Photo by Monica Wheeler
However, when UT's first-year players debuted outside the Southwest, a region where high doses of physicality is the norm, spectators and players questioned the legality and rulebook-knowledge of the new faces playing for Texas Quidditch. While some of the criticism was definitely warranted, some of it was unwarranted. In quidditch now, spectators and players interpret lots of physicality, yellow cards and fouls as indisputable evidence that a certain team plays dirty. Dirty seemed to be the label Texas obtained due to a mixture of some illegal plays, but more so a bad reaction from non-Southwesterners to UT's first-year players. 

The bad reaction to Texas' physicality reached new heights during UT's semifinal against A&M. The two Texas schools, separated by only 100 miles, traded blows early in the game, living up to the game's high expectations with the entire quidditch world watching. UT played physically and A&M passed terrifically. The game had all the makings of a classic until Texas A&M captain Drew Wasikowski went down. In obvious pain, Wasikowski needed assistance to get off the field, all but guaranteeing that he wouldn't return.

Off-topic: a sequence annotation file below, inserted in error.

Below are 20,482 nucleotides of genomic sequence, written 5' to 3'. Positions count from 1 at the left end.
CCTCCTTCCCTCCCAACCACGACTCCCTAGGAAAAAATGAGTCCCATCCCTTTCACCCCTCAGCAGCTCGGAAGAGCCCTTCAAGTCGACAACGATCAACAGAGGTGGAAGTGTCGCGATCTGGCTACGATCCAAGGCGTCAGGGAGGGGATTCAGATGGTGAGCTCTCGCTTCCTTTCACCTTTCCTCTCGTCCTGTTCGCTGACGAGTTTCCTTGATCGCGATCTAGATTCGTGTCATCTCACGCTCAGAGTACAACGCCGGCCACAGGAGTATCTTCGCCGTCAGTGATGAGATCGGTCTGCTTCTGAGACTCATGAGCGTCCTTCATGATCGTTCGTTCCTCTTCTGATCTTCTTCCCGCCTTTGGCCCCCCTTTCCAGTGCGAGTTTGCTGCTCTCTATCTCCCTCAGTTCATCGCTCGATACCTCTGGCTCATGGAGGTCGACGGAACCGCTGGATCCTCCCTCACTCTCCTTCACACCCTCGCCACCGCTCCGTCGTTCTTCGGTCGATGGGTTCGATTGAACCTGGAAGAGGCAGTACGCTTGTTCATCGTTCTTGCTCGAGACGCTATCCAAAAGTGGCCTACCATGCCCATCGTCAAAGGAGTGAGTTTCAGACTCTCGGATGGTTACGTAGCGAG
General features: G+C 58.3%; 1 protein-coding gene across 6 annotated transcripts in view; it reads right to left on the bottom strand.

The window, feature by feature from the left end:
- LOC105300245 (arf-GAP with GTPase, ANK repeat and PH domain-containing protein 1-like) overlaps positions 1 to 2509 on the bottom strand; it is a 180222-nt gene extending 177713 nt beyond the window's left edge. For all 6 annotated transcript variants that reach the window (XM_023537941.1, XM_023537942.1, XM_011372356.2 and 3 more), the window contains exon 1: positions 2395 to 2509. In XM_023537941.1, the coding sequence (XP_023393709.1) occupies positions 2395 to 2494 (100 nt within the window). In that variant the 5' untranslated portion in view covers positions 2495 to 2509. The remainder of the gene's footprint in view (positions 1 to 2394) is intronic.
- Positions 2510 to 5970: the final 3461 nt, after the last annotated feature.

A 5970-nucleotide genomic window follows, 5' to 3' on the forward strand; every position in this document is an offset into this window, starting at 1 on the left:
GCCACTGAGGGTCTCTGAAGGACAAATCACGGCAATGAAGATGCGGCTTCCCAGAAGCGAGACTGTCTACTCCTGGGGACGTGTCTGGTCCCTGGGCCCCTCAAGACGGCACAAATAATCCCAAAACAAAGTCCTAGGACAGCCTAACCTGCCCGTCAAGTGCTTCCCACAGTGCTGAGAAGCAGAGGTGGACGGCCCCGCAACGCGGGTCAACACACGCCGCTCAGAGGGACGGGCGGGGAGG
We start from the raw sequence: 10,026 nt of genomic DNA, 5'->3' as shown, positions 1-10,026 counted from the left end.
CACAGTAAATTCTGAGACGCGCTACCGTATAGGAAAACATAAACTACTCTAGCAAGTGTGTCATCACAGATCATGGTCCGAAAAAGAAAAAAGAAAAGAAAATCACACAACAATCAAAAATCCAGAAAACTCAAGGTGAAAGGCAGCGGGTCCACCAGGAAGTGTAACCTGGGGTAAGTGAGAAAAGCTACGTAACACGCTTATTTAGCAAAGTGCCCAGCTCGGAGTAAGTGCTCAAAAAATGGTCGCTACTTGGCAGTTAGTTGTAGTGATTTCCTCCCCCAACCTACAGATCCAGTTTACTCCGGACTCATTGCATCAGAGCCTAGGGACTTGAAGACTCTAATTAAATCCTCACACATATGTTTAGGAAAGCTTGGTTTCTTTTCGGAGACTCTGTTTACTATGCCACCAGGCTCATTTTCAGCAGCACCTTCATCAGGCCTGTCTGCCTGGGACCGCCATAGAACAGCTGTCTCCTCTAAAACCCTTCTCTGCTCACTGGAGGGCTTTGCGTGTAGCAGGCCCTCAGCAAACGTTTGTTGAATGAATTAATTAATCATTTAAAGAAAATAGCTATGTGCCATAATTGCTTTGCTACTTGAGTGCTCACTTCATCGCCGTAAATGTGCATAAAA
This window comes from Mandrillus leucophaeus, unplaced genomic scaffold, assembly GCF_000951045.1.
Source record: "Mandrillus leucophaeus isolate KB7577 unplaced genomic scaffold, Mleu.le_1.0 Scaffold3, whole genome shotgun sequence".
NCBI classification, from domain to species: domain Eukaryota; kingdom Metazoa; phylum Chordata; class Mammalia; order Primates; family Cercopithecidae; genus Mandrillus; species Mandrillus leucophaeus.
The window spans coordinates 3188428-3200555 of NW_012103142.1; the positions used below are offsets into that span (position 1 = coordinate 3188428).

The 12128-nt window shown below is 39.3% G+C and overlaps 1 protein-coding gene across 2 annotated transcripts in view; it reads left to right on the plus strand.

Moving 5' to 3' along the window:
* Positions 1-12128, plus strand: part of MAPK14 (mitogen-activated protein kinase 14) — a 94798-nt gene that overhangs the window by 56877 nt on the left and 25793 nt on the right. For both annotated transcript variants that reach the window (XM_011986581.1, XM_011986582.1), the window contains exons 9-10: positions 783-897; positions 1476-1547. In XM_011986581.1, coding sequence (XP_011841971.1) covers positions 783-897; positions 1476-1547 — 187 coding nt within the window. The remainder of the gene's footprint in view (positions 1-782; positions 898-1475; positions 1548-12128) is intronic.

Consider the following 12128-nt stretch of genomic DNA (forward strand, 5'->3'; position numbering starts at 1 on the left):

At that point, the game was never going to be the same. The void left by Texas A&M's captain and star player could only be filled by giant asterisk placed next to the eventual result. After Wasikowski's injury, the quality of the game and how we will remember it went downhill at a feverish pace. Both teams began to play completely out of control and it resulted in serious injuries, high tensions from the benches, desperate play from both teams and a feeling of unease around the stadium.
Photo by Kat Ignatova